Three Up, Three Down: Baez Heats Up Edition
All Stats Through Wednesday, June 12
Javier Baez, SS
Age 20, High A
Season Stats: 59 G, 262 PAs, .285/.340/.557, 5.3% BB rate, 22.9% K rate, 17 2B, 4 3B, 13 HR
June Stats: 10 G, 42 PAs, .429/.524/1.000, 11.9% BB rate, 11.9% K rate, 5 2B, 5 HR
Ttwo weeks ago I came here and said that Jorge Soler had surpassed Javier Baez for the top prospect in the Cubs system. While Baez had shown some improvement in his strikeout rate from April to May (27.6% K rate in April compared to 22.0% in May), Baez has either been on an incredible hot streak in June or has improved his plate discipline. Now, the utterly insane slugging percentage is a result of his 4 for 4, 4 home run June 10th, but Baez has walked as much in the first 13 days of June as he did all May while being on pace for the lowest strikeout month of his professional career. Baez’s biggest challenge at this point may be that no one in the FSL is willing to challenge him in the zone. A month and a half ago Baez was a big concern. Now he looks pretty likely to get some significant time in Double A this year, and may have reclaimed that number one prospect in the system spot. If Baez keeps hitting and drawing walks while limiting the strikeouts, he’ll be in competition for the number one prospect in baseball this offseason.
Albert Almora, CF
Age 19, Low A
18 G, 82 PAs, .413/.451/.547
6.1% BB rate, 13.4% K rate, .469 BABIP
7 2B, 2 SB, 3 CS
Albert Almora’s full season debut was delayed by a hamate bone injury, but the Cubs’ top pick from 2012 sure looks worth the wait by getting on base in 45% of his first 82 plate appearances. He has not shown home run power yet, but most view him as a guy with an advanced approach who will grow into 20 home run power. Despite the fact that he has not hit a home run to this point, Almora has tallied seven doubles. I also am not concerned about the stolen base numbers. First, small sample size. Second, Almora had a minor hamstring tweak that caused him to miss a couple of games, which might be impacting his base stealing. Almora has done nothing to hurt his already very high stock, and is pretty likely to move up to Daytona by the end of July.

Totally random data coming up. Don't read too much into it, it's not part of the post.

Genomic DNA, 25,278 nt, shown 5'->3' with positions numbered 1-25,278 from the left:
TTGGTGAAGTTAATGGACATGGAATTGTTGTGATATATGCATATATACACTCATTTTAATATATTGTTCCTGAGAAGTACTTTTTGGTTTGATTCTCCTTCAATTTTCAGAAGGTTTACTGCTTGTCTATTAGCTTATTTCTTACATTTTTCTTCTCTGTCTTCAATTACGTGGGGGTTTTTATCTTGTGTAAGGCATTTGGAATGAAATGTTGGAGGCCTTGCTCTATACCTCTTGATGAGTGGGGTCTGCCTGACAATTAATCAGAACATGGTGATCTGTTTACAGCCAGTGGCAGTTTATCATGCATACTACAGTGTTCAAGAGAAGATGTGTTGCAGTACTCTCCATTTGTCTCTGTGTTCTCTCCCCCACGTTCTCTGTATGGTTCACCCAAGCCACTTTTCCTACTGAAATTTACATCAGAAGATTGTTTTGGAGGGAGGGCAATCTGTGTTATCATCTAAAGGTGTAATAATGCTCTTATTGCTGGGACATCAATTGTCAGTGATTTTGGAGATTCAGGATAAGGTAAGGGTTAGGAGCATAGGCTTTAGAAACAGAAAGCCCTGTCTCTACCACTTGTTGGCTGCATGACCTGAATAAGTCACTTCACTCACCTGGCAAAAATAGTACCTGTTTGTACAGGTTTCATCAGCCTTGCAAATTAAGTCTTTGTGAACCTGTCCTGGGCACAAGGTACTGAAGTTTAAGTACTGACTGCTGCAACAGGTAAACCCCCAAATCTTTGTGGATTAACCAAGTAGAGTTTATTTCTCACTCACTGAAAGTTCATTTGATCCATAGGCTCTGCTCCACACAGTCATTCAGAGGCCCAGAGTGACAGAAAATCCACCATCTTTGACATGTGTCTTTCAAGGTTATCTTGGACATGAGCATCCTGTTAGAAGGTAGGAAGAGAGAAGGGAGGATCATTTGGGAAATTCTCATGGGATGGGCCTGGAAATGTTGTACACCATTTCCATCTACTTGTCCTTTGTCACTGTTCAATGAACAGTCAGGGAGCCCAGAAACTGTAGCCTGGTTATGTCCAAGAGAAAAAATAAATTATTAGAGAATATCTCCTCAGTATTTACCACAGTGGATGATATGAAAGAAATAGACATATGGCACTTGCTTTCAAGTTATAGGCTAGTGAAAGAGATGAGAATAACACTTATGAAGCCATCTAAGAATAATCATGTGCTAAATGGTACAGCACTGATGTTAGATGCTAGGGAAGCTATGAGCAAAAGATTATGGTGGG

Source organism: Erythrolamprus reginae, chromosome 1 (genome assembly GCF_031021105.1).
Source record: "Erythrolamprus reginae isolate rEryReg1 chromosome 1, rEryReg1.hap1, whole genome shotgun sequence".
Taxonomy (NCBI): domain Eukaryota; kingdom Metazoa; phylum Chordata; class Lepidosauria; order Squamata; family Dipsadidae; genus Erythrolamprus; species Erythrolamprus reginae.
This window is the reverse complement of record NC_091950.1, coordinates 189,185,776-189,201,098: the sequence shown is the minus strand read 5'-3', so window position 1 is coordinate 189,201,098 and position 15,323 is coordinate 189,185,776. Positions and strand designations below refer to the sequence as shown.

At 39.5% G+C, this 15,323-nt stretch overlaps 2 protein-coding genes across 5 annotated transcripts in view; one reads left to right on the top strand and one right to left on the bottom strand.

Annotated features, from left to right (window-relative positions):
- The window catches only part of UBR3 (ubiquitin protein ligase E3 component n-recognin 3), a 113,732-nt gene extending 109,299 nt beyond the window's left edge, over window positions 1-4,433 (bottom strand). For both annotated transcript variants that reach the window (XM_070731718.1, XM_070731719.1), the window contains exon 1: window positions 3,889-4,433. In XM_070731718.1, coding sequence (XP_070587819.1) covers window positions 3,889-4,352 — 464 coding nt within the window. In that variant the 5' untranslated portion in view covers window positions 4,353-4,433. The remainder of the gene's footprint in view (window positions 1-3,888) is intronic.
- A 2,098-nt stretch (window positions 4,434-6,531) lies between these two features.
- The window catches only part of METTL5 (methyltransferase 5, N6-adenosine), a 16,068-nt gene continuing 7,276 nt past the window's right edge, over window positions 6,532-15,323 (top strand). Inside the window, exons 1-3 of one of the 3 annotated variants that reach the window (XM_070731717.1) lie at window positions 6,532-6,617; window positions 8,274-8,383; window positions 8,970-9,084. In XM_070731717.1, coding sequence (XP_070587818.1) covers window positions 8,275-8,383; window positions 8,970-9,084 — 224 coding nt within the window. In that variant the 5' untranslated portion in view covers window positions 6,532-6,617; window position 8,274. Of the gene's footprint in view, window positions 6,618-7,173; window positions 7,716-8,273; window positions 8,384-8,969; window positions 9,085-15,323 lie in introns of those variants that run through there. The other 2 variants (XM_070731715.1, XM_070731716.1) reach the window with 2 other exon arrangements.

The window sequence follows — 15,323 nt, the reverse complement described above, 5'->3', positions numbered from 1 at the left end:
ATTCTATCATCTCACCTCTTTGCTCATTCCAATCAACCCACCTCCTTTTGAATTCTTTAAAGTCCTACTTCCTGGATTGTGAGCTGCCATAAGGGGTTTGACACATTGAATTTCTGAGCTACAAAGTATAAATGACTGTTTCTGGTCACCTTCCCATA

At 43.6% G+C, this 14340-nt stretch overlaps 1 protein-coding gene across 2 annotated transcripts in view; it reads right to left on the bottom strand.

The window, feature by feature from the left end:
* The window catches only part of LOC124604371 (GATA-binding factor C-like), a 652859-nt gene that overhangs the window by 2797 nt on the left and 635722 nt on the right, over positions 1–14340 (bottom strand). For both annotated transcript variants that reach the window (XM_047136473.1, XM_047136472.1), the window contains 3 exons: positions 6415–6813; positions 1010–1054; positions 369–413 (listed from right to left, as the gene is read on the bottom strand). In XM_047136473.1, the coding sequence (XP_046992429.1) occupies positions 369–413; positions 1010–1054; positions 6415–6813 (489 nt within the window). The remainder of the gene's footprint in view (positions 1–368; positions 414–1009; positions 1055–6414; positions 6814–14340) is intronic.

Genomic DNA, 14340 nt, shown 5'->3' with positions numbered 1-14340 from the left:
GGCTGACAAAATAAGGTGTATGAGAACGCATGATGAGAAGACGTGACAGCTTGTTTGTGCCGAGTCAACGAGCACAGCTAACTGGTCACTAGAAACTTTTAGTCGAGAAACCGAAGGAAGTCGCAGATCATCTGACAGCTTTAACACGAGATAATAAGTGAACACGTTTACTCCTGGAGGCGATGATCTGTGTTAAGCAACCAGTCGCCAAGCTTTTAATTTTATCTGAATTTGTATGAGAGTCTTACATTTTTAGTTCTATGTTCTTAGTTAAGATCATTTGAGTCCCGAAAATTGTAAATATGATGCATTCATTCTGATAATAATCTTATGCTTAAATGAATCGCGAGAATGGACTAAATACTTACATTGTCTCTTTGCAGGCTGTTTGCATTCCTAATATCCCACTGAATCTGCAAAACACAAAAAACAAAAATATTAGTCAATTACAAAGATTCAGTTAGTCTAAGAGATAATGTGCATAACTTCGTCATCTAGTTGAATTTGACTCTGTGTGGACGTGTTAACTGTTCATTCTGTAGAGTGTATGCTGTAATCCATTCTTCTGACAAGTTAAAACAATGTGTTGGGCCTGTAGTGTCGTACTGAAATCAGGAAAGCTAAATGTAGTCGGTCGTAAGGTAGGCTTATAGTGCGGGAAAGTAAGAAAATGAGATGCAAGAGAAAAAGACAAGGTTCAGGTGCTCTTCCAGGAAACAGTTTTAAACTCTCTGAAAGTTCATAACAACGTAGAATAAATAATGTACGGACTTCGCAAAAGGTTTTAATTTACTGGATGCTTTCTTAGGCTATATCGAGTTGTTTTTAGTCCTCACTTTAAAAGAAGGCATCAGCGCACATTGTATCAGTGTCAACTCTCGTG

Chadd Krist, C
Age 23, High A
Low A Stats: 12 G, 48 PAs, .263/.417/.316, 16.7% BB rate, 14.6% K rate
High A Stats: 23 G, 93 PAs, .269/.387/.385, 14.0% BB rate, 18.3% K rate
One of the weak spots in the Cubs’ system has been catcher, with the Cubs both lacking depth and high ceiling talent. But Krist, the Cubs’ ninth round pick in 2012, has been a nice surprise. He has not hit for much power, but has shown a gift for getting on base. Krist is also reportedly solid defensively. The lack of power limits his ceiling, but a good defensive backstop who can get on base has real value.
Trey McNutt, RHP
Age 23, Double A
22 G, 26.1 IP, 4.44 ERA
7.18 K/9, 4.44 BB/9, 4.19 FIP
In 2010, McNutt shot through the Cubs’ minor league system from Low A to Double. He dominated at Peoria and Daytona, and was solid in a brief stint in Tennessee as well. After the Cubs traded Chris Archer the next offseason, McNutt became the Cubs’ top pitching prospect. But McNutt never found the same strikeout numbers, never improved his control, and hasn’t been able to find a repeatable motion. Last season, the Cubs converted McNutt to a reliever, but he still hasn’t been able to increase the strikeouts. McNutt is all but a non-prospect these days, another disappointing former top prospect from the Hendry era.
Lendy Castillo, RHP
Age 24, Low A
12 G, 5 GS, 44.2 IP, 7.05 ERA
8.87 K/9, 4.03 BB/9, 4.81 FIP
If Castillo’s name looks familiar but you cannot quite place it, that is because he was the Cubs’ Rule 5 draft pick prior to the 2012 season. He spent a few months of the season up with the Cubs in between stints doing the DL dance. Unfortunately, Castillo has struggled at Kane County in a situation where I’m sure the Cubs hoped he would move quickly up the system. The strikeouts are there, but the problem is that the walk numbers are just too high. The FIP tells us he has likely pitched better than his ERA shows, but even if the ERA matched the FIP these numbers would be a disappointment. You just expect a lot better than a 4.81 ERA or FIP from a 24 year old in Low A.
Elliot Soto, SS
Age 23, Double A
31 G, 97 PAs, .145/.253/.169, .188 BABIP
Among those who follow the farm system, Soto had gained some popularity as a Chicago area native and someone who had many of Darwin Barney’s most beloved traits. He’s a fantastic fielder up the middle with a light bat, but based on all reports is one of those guys with 80 want. Unfortunately, Soto has both had too many legit prospects (Baez, Arismendy Alcantara) demanding regular playing time at shortstop, combined with the fact that his bat might be severely overmatched in the higher minors. He’s a guy who is hard not to root for, but might just not have enough to make it to the Show.